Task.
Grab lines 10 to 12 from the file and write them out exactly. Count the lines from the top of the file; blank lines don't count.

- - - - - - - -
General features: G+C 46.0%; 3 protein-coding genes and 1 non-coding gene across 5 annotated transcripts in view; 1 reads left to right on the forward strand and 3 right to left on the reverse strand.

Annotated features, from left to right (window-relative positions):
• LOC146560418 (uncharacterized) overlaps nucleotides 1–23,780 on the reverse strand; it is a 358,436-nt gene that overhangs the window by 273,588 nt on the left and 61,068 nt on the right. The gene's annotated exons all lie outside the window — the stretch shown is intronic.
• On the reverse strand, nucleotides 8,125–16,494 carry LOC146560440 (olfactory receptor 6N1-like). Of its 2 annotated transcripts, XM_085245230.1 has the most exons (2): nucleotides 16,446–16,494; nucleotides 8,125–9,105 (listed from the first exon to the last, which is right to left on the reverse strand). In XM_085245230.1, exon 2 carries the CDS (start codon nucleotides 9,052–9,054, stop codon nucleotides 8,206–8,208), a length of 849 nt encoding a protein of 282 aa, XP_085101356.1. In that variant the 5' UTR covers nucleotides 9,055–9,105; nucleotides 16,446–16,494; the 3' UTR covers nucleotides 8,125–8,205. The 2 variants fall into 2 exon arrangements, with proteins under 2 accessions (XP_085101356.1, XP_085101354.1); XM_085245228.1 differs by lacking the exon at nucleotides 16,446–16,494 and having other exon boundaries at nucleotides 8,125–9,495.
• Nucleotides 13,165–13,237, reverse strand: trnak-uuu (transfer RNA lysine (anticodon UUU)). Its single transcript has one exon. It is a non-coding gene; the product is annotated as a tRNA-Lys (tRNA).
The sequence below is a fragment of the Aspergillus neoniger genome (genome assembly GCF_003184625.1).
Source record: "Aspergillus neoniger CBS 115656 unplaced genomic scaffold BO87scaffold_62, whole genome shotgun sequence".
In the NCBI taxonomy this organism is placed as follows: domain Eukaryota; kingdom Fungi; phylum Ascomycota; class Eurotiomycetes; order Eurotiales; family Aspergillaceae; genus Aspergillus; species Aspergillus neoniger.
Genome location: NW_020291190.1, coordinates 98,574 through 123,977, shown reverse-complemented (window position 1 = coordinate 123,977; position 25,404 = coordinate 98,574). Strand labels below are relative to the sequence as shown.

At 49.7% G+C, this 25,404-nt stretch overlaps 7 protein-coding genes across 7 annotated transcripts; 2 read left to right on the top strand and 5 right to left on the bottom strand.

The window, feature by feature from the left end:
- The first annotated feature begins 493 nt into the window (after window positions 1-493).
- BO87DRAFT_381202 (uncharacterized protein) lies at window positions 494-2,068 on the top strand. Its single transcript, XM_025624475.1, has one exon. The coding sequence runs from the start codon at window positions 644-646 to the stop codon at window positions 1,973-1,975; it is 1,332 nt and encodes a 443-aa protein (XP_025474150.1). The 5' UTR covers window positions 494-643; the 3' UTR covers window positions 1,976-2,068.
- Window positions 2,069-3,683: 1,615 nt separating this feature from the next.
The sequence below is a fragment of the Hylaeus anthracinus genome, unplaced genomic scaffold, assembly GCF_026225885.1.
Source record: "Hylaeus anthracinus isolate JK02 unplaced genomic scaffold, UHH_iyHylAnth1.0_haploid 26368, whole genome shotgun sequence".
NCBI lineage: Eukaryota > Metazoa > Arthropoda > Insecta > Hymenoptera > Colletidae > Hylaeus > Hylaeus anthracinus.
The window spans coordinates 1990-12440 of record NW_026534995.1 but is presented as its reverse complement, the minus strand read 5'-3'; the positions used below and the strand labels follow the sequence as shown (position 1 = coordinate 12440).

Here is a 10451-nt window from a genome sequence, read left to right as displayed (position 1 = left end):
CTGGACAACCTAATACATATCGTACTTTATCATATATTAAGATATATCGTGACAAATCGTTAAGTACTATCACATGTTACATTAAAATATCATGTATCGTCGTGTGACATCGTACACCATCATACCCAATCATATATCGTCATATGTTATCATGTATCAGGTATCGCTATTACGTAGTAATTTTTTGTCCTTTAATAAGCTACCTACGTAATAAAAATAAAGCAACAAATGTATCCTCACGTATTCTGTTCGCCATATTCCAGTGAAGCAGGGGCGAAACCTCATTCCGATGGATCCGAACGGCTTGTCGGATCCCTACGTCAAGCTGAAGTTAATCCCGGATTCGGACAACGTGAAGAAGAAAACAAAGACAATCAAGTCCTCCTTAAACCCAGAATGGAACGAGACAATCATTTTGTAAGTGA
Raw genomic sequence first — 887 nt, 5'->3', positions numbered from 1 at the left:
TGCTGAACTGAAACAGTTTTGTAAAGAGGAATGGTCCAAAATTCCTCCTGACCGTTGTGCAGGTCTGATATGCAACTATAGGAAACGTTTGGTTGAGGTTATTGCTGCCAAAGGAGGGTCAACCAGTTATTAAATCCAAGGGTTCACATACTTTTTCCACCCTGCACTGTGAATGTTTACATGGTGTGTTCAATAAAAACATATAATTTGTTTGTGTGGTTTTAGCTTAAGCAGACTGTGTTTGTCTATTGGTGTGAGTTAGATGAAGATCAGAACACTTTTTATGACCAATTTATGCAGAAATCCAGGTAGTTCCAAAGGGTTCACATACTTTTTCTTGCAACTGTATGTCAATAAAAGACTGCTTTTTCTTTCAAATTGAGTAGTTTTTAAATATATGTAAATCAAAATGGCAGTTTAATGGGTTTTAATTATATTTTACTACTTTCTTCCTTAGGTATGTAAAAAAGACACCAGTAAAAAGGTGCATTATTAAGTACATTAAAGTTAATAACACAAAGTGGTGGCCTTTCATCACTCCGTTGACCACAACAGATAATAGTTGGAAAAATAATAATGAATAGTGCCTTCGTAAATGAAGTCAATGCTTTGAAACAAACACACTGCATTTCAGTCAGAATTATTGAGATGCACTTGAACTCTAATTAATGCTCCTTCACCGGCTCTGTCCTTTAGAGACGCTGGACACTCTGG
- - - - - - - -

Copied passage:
At 49.7% G+C, this 25,404-nt stretch overlaps 7 protein-coding genes across 7 annotated transcripts; 2 read left to right on the top strand and 5 right to left on the bottom strand.

The window, feature by feature from the left end:
- The first annotated feature begins 493 nt into the window (after window positions 1-493).